Chances are you have a few iPhone or iPod chargers and cables in your house right now and maybe even a speaker dock or alarm clock that lets you plug in your iPhone. In one fell swoop, Apple made these obsolete when it launched its new Lightning connector on Wednesday. In typical Apple fashion, the company didn’t just replace its old proprietary connector it introduced in 2003 with a standards-compliant one. Instead, it went with its own design. The Lightning connector is significantly smaller than the old 30-pin connector, but the one feature that Apple really seemed to feel the need to stress is that it’s “reversible” (because plugging in the old connector was always so hard).
If you made any investment in iPod/iOS hardware ecosystem in the last 10 years, chances are you will need to buy a few of Apple’s overpriced $29 adapters (or $39 with a cable) so you can keep using your devices.
With millions of devices ranging from simple speaker docks to clock radios and all the way up to cars featuring 30-pin dock connectors, most people probably would have preferred for Apple to keep the old connector anyway. But time obviously moves on and Apple had good reasons to switch to a new and smaller plug. But going with yet another proprietary connector is a step backwards, and the $29 price feels like a slap in the face to the company’s long-time supporters.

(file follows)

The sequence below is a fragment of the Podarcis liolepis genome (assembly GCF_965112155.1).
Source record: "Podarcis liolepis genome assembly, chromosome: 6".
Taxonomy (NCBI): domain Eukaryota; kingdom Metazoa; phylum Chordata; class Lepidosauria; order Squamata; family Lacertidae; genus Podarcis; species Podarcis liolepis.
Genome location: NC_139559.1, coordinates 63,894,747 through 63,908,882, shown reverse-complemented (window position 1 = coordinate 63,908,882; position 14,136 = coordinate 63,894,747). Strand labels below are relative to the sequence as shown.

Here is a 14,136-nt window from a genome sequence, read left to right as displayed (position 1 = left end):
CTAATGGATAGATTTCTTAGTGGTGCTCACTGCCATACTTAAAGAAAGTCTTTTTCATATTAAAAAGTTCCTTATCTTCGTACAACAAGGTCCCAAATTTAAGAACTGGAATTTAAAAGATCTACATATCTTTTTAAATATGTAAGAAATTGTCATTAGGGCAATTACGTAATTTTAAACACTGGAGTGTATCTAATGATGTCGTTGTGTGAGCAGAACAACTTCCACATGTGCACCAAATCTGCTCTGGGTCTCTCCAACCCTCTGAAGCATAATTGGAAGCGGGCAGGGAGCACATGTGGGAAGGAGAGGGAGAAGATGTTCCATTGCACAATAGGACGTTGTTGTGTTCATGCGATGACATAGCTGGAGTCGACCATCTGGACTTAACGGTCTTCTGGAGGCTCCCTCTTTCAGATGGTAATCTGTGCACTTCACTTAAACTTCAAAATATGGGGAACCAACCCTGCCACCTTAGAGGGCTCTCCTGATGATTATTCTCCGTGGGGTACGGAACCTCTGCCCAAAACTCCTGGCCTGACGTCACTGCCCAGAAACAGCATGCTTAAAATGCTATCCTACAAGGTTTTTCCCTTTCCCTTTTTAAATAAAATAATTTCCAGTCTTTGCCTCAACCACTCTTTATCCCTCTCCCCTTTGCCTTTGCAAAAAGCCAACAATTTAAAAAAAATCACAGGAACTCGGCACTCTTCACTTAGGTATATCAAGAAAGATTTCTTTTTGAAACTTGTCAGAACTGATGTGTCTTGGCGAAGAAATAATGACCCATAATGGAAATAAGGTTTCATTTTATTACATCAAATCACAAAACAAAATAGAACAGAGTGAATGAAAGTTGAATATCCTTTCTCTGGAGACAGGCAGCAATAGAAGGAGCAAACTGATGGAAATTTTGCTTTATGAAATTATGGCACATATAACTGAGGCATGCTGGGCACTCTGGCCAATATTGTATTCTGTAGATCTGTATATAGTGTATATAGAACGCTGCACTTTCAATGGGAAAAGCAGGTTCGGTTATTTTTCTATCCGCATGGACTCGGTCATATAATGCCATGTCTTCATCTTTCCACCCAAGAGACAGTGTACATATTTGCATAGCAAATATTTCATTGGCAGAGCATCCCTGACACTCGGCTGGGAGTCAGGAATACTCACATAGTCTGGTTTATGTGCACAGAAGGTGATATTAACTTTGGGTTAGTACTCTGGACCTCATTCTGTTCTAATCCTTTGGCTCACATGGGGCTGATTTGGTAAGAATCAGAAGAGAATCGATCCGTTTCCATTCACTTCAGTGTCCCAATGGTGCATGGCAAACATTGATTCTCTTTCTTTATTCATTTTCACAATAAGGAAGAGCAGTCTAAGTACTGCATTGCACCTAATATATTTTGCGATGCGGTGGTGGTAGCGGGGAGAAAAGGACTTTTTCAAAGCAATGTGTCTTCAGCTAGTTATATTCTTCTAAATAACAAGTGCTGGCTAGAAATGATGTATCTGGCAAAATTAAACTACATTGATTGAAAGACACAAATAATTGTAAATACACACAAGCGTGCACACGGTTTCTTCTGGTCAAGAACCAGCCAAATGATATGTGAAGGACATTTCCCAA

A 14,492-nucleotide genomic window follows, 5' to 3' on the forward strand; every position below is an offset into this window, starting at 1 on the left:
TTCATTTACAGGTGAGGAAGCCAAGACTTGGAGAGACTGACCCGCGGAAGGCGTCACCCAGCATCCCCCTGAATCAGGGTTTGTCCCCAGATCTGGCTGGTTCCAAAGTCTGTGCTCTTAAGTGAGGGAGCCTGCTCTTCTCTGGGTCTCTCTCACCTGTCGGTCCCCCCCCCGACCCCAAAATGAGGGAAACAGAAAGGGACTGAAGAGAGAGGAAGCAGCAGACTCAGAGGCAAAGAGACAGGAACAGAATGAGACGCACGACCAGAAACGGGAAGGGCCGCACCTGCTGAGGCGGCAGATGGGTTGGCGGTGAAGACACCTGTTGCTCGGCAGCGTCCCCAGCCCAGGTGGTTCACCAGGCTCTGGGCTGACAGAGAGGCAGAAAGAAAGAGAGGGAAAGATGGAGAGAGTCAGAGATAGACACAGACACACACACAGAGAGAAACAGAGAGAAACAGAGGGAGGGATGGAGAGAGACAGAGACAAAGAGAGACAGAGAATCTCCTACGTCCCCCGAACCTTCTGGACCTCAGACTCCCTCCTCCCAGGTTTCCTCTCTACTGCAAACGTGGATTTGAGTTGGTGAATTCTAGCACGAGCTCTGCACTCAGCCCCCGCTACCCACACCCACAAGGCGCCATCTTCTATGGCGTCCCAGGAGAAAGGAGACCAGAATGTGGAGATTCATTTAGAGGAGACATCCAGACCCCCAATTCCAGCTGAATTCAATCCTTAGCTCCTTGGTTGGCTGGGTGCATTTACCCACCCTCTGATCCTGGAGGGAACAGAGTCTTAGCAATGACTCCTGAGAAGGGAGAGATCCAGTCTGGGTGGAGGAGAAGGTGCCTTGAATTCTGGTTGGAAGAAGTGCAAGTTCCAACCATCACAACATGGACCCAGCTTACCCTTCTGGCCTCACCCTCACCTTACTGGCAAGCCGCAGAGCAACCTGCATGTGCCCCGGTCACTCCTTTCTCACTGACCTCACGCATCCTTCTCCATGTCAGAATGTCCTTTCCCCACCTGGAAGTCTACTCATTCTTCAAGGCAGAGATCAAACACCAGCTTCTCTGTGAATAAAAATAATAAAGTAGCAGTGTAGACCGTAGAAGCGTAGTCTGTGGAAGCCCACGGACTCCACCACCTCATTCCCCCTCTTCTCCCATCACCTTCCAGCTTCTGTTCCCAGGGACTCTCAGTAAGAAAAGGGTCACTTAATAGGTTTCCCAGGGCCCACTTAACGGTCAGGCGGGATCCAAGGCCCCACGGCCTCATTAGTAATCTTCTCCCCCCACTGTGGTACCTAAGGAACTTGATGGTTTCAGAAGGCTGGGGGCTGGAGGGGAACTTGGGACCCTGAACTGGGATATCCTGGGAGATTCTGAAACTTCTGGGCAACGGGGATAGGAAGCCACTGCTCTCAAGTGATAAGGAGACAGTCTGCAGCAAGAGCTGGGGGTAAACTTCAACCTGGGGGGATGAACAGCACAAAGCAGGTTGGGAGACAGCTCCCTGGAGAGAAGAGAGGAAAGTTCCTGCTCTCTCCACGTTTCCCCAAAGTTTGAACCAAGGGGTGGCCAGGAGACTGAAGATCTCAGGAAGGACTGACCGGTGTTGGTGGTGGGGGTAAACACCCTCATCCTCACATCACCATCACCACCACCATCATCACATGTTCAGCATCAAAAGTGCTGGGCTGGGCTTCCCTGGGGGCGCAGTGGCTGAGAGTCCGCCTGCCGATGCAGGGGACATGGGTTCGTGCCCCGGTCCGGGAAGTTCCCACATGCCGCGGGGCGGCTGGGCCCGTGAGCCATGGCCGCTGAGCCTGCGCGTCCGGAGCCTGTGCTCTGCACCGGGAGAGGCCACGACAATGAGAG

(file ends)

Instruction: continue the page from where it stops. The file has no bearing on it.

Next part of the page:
Apple wouldn’t be Apple if it just sold the adapter for a more reasonable $9, but its users (and all those hotels, car manufacturers and others that only recently started investing in accessories with 30-pin connectors) would surely appreciate it.
In Europe, where Micro USB is now the standard for all phones, Apple offers a Lightning to Micro USB adapter and currently bundles a Micro USB adapter for its old dock connector with all of its phones there to comply with this standard. As far as I can see, neither the old nor the new adapters are available in the U.S. store.
The fact that converting Lightening to USB is apparently no problem for Apple makes it even more annoying that Apple didn’t just go with a standard USB plug to begin with. A regular Lightning to USB cable is “just” $19, which is a bit easier to stomach, but just to put that into perspective, a 6-foot USB to Micro USB cable costs just under $1.50 on Monoprice.com.
The USB adapter apparently doesn’t even support all of the Lightning and 30-pin connectors’ features, but most Android OEMs seem to make do with them just fine and Apple could surely make Micro USB work for its purposes, too.
All of this obviously didn’t stop iPhone 5 pre-orders from breaking records, though most mainstream users probably aren’t even aware of this new adapter yet. I have to say that it did put a damper on my enthusiasm for the new iPhone, though, given that I will likely have to shell out a good $100 extra just to keep using my old accessories.
Started by Steve Jobs, Steve Wozniak, and Ronald Wayne, Apple has expanded from computers to consumer electronics over the last 30 years, officially changing their name from Apple Computer, Inc. to Apple, Inc. in January 2007. Among the key offerings from Apple’s product line are: Pro line laptops (MacBook Pro) and desktops (Mac Pro), consumer line laptops (MacBook Air) and desktops (iMac), servers (Xserve), Apple TV, the Mac OS X and Mac OS X Server operating systems, the iPod, the...